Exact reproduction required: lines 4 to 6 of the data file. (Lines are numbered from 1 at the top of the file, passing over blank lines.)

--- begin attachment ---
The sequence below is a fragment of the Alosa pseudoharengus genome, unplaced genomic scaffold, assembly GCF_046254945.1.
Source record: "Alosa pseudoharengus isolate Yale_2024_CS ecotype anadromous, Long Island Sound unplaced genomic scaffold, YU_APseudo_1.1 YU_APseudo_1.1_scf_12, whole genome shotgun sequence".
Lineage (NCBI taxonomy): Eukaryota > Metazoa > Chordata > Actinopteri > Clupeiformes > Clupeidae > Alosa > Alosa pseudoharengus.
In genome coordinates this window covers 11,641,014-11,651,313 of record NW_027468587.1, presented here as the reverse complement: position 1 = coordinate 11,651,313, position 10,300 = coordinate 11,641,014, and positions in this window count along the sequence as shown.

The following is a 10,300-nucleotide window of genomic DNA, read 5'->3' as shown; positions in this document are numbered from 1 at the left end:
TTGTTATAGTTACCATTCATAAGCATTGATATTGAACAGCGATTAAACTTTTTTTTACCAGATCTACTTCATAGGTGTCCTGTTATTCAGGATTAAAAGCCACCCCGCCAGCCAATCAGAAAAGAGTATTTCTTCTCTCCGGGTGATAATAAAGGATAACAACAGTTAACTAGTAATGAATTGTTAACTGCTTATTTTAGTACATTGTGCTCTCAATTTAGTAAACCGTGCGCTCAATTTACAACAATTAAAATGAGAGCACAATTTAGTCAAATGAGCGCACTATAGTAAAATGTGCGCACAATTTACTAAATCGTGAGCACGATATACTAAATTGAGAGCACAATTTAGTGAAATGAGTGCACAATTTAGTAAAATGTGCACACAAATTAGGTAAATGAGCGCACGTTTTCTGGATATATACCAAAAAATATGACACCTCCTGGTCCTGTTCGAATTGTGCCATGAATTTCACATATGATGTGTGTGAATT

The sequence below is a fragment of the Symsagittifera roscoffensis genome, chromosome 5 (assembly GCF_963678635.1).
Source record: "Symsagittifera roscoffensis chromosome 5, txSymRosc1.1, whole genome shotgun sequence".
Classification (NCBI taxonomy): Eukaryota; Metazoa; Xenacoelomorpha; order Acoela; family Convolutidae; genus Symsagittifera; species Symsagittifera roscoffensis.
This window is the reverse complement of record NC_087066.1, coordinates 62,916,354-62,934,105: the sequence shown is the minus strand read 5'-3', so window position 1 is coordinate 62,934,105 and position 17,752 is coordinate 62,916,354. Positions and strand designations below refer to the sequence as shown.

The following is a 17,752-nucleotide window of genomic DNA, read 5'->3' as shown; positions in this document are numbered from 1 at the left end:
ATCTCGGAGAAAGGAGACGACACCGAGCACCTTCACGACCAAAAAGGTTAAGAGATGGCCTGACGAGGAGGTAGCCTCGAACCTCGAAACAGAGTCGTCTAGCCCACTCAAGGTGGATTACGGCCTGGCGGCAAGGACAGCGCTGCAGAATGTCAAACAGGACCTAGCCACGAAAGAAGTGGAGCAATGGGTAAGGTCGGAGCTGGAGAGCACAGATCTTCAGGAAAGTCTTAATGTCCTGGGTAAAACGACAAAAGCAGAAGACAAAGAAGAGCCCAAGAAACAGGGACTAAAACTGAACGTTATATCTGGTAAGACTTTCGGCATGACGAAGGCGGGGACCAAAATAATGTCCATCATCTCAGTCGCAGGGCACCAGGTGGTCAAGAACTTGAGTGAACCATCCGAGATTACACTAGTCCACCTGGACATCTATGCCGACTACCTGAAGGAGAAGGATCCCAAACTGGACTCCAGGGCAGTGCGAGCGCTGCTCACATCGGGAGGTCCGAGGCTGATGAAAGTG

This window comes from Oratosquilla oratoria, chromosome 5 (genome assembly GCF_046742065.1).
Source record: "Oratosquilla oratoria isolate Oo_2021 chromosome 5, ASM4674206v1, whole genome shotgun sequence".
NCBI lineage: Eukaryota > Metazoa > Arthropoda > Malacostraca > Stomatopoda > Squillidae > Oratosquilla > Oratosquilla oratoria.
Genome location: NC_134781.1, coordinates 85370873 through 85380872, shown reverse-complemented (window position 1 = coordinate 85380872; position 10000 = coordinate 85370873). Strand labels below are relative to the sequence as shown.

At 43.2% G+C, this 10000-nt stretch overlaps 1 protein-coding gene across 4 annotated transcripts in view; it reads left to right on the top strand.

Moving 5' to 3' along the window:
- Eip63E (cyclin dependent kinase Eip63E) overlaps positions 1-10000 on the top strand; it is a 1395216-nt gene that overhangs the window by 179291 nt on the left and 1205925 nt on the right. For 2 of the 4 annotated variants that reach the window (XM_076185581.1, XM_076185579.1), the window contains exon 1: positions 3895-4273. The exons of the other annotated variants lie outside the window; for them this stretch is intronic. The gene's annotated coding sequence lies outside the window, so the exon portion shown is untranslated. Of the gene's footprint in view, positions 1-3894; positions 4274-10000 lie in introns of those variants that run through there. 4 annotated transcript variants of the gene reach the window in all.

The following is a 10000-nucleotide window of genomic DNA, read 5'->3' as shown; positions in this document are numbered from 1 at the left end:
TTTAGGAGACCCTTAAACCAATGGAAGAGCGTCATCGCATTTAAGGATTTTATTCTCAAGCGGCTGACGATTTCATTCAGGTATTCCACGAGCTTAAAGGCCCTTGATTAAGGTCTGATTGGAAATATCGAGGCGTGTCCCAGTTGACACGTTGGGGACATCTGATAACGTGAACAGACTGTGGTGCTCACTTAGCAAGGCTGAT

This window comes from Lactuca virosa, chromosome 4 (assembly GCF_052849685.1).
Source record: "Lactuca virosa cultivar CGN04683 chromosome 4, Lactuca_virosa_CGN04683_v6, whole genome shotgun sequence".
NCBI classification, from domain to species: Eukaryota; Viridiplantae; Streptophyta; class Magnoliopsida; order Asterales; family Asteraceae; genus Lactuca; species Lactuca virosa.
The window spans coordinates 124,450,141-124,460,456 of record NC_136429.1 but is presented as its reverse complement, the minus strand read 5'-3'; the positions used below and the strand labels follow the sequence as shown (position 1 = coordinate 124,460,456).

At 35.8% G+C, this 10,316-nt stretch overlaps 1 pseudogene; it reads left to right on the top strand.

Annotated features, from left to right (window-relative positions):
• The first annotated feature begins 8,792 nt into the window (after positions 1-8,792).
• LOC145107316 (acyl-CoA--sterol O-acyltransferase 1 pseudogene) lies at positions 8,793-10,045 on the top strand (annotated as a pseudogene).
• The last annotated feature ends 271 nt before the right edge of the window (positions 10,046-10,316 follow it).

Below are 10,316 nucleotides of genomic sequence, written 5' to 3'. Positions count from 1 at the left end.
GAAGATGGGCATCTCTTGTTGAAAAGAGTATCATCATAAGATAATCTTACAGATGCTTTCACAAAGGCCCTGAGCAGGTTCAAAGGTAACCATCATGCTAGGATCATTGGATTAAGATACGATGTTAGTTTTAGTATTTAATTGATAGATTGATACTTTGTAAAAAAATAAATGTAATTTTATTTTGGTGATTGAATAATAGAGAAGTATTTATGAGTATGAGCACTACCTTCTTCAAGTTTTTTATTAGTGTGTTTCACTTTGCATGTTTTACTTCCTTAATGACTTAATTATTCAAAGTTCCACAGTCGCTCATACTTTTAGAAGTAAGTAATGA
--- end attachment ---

In genome coordinates this window covers 11,641,014-11,651,313 of record NW_027468587.1, presented here as the reverse complement: position 1 = coordinate 11,651,313, position 10,300 = coordinate 11,641,014, and positions in this window count along the sequence as shown.

The following is a 10,300-nucleotide window of genomic DNA, read 5'->3' as shown; positions in this document are numbered from 1 at the left end:
TTGTTATAGTTACCATTCATAAGCATTGATATTGAACAGCGATTAAACTTTTTTTTACCAGATCTACTTCATAGGTGTCCTGTTATTCAGGATTAAAAGCCACCCCGCCAGCCAATCAGAAAAGAGTATTTCTTCTCTCCGGGTGATAATAAAGGATAACAACAGTTAACTAGTAATGAATTGTTAACTGCTTATTTTAGTACATTGTGCTCTCAATTTAGTAAACCGTGCGCTCAATTTACAACAATTAAAATGAGAGCACAATTTAGTCAAATGAGCGCACTATAGTAAAATGTGCGCACAATTTACTAAATCGTGAGCACGATATACTAAATTGAGAGCACAATTTAGTGAAATGAGTGCACAATTTAGTAAAATGTGCACACAAATTAGGTAAATGAGCGCACGTTTTCTGGATATATACCAAAAAATATGACACCTCCTGGTCCTGTTCGAATTGTGCCATGAATTTCACATATGATGTGTGTGAATT